Authors: Lisa Brophy
Event: 2019 TheMHS Conference
Subject: Who are the users of Prevention and Recovery Care Services in Victoria? Characteristics of the participants in the statewide PARCS Project.
Type of resource: Conference Presentations and Papers
Lisa is Professor and Discipline lead in Social Work at LaTrobe University, while also maintaining a strong link to the Recovery and Social Justice Unit in the Centre for Mental Health at the University of Melbourne. Lisa’s research focus is on people experiencing mental ill health and psychosocial disability and their recovery, social inclusion and human rights. Her research has fostered strong interdisciplinary partnerships, working in collaborative research teams with academics from a range of disciplines and universities, across Australia and internationally. Her teams have also included people with lived experience and partner organisations leading to research and evaluation activities that are highly participatory and contribute to making a difference for people with mental health illness and psychosocial disability.
Prevention and Recovery Care (PARC) services are recovery-oriented sub-acute residential facilities that involve a partnership between mental health community support services (MHCSS) and clinical mental health service providers. They have become an important component of the matrix of services to support and enable recovery in Victoria. Most PARC services have 10-beds in a home like environment where people can stay for up to 4 weeks. The primary aims of the PARC services are to improve mental health outcomes, and to prevent avoidable acute hospital admissions. While there are early signs that Victorian PARC services promote positive outcomes, the evidence base is limited and has tended to focus on ongoing service use (1). In a partnership with MHCSS, we have undertaken a state-wide evaluation of the PARC services, to assess the appropriateness, effectiveness and efficiency of PARC services in Victoria. One aspect of this study is to document the experiences and outcomes of 291 PARC consumers over a 12-month period. Although aspects of PARC consumer characteristics have been reported on previously (2), we aim to provide further insight into who is accessing PARCs by gathering information about their wellbeing, personal recovery, social inclusion and community participation.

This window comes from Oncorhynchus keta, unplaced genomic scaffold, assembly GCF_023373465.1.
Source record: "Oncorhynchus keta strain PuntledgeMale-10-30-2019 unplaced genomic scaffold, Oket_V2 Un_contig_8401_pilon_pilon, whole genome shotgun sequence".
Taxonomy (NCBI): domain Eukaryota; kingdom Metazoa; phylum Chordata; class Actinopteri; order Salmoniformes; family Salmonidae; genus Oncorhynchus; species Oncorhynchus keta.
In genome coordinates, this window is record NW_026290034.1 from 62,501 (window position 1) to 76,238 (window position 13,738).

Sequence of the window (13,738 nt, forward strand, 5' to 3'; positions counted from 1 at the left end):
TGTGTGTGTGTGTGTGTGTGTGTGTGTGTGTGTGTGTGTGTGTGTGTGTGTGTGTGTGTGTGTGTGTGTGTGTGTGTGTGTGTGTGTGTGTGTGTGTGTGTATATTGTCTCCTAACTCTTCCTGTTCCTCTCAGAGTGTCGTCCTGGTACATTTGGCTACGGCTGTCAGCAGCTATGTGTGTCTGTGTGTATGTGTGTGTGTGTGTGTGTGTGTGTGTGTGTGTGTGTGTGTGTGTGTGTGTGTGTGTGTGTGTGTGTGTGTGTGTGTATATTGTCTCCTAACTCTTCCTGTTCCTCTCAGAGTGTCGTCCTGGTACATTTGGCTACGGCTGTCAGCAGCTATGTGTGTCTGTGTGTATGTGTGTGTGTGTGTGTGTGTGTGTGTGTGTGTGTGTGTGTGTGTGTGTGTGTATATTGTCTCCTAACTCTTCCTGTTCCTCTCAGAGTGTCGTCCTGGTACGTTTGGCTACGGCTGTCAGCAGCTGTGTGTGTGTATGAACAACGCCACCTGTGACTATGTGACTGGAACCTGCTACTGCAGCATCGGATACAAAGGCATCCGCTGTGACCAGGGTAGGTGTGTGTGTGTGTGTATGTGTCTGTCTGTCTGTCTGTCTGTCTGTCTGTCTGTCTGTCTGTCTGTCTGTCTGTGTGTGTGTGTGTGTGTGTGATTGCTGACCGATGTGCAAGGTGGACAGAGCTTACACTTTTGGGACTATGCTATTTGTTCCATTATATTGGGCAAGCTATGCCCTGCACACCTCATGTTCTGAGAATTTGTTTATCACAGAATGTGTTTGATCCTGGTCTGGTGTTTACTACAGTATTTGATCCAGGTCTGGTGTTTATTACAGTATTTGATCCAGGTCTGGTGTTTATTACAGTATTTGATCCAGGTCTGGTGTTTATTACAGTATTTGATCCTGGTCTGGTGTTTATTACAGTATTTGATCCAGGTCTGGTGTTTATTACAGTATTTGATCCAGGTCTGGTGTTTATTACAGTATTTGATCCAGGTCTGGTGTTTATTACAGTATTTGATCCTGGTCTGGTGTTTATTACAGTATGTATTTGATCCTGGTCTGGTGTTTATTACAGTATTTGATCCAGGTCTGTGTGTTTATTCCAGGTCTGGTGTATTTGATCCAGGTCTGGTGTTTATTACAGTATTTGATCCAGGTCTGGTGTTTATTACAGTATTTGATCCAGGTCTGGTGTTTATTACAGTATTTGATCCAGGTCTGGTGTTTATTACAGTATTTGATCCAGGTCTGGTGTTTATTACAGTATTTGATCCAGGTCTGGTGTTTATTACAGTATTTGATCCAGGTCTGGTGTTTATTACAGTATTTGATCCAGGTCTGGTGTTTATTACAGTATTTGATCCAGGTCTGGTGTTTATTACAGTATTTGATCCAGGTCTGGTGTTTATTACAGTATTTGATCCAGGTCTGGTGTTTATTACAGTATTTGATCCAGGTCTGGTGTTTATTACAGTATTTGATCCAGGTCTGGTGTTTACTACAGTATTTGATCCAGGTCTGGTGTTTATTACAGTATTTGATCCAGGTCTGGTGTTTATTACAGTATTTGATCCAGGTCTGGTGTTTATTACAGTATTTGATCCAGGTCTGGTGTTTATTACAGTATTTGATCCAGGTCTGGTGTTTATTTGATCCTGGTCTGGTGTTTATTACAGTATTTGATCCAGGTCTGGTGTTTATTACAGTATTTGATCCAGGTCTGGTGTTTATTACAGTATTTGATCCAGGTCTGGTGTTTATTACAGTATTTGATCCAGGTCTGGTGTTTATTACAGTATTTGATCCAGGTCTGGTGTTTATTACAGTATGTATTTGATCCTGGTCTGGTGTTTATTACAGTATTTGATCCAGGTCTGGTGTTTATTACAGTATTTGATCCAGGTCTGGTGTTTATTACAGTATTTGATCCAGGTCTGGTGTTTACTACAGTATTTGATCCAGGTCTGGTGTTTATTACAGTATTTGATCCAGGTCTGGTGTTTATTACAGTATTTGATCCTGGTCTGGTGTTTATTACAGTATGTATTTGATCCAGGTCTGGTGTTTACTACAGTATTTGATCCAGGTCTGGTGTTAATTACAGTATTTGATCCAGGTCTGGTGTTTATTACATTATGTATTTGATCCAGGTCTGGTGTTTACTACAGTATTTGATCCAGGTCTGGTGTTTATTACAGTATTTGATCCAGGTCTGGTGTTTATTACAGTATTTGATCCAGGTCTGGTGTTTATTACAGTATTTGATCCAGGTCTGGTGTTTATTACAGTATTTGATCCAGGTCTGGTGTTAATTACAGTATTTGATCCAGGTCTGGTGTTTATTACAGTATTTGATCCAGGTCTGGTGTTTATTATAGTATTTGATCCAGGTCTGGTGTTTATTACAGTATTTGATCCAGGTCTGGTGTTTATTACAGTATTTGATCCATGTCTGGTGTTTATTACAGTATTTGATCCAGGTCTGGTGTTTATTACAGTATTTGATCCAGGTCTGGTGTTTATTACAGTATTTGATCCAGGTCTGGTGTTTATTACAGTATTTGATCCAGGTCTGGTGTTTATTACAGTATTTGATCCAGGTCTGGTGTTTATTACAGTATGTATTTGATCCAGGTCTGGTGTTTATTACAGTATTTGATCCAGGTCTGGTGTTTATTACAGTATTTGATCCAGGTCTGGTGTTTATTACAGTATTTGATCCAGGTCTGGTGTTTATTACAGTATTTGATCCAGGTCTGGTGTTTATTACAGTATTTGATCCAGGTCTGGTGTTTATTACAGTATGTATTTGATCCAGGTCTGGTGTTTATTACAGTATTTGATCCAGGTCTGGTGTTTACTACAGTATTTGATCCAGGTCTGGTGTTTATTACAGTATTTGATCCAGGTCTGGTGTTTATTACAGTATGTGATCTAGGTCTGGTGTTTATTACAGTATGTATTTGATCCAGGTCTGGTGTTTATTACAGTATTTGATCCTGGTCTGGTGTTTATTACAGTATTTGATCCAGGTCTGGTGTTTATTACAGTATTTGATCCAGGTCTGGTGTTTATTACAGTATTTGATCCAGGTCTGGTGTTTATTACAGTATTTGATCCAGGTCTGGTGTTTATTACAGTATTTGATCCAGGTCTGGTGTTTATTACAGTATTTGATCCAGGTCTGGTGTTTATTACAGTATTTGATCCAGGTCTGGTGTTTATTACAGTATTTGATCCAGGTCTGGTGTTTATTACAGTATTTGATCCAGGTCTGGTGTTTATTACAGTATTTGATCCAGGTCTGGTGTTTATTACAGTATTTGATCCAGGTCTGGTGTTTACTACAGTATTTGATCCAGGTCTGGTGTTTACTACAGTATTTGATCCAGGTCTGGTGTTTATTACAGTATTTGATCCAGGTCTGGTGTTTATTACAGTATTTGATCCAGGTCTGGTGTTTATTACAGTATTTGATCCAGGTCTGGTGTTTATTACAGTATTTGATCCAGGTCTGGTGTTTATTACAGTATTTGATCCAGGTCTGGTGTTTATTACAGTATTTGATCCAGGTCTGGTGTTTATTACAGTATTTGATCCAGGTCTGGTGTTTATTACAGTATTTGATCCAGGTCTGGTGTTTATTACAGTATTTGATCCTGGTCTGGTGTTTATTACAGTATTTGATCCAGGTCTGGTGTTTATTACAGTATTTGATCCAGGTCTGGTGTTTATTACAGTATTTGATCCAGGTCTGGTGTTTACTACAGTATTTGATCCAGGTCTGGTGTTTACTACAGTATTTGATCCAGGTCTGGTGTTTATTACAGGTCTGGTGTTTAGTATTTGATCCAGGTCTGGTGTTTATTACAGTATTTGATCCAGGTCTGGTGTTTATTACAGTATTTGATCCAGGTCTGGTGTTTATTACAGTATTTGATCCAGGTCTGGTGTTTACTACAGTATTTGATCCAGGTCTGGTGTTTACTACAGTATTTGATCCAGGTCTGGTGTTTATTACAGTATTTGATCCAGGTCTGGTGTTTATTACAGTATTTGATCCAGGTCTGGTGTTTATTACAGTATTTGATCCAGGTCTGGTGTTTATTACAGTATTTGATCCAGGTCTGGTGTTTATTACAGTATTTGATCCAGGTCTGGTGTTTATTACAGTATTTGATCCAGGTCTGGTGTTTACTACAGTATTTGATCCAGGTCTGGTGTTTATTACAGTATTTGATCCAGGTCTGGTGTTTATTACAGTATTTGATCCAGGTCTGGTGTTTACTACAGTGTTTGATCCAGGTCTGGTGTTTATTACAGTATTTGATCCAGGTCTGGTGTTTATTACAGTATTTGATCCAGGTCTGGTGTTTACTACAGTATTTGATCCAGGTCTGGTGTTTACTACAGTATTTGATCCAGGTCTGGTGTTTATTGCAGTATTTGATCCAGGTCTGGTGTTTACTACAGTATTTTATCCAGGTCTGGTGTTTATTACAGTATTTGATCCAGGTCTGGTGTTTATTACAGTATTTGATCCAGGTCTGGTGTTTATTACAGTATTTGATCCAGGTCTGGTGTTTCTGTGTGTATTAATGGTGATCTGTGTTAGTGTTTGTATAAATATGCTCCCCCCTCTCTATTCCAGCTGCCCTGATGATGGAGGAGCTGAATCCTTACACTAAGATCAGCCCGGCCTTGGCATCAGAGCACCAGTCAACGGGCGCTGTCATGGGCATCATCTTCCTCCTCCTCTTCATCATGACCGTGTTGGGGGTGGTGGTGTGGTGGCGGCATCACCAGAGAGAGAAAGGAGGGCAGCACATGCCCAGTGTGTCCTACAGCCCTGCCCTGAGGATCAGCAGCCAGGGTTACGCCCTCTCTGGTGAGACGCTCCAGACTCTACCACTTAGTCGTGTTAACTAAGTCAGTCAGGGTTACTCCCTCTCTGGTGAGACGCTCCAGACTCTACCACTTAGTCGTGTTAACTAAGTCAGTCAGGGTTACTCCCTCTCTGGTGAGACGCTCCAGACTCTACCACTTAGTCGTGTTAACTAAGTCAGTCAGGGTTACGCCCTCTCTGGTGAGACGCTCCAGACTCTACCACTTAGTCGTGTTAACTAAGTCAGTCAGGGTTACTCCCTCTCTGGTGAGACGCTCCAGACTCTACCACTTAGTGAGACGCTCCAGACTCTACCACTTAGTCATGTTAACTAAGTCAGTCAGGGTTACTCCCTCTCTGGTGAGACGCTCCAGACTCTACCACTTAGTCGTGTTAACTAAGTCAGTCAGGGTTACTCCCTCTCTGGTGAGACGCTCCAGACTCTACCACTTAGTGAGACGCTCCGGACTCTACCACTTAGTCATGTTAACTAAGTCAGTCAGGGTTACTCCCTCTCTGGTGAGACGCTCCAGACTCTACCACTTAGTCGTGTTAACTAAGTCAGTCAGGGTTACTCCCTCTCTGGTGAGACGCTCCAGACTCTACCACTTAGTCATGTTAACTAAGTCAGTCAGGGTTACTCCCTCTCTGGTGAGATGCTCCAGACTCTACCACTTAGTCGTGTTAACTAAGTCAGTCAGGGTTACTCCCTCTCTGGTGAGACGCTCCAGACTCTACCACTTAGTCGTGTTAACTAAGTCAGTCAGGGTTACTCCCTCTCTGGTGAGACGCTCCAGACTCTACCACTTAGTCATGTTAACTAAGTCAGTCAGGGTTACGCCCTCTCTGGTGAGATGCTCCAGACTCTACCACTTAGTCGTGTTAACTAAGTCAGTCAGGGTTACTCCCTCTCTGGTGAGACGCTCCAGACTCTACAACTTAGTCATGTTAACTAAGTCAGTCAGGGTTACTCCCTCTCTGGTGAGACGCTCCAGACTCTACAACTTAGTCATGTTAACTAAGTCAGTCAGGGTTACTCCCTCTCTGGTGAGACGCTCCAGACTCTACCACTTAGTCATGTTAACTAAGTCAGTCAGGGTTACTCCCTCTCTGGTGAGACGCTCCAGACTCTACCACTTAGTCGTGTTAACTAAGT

Learning Objective 1: The audience will gain a thorough understanding the people who use PARC services at a level that has not yet been reported.
Learning Objective 2: It is vital when providing mental health services that the consumer population using these services is understood. Exploring the above mentioned aspects of PARC services users will allow providers to more thoroughly know the specific needs of this population, and therefore may be able to provide more appropriate care and support, aiding in overall recovery.
1. Parker S, Siskind D, Harris M. Community based residential mental health services: What do we need to know? Australian and New Zealand Journal of Psychiatry. 2014;49(1):86-7.
2. Galloway J, Scollo G, Thomson N. Mental Health Prevention and Recovery Care: A clinical and community partnership model of sub-acute mental health care. In: Department of Health and Human Services, editor. Melbourne: Victorian Government; 2016.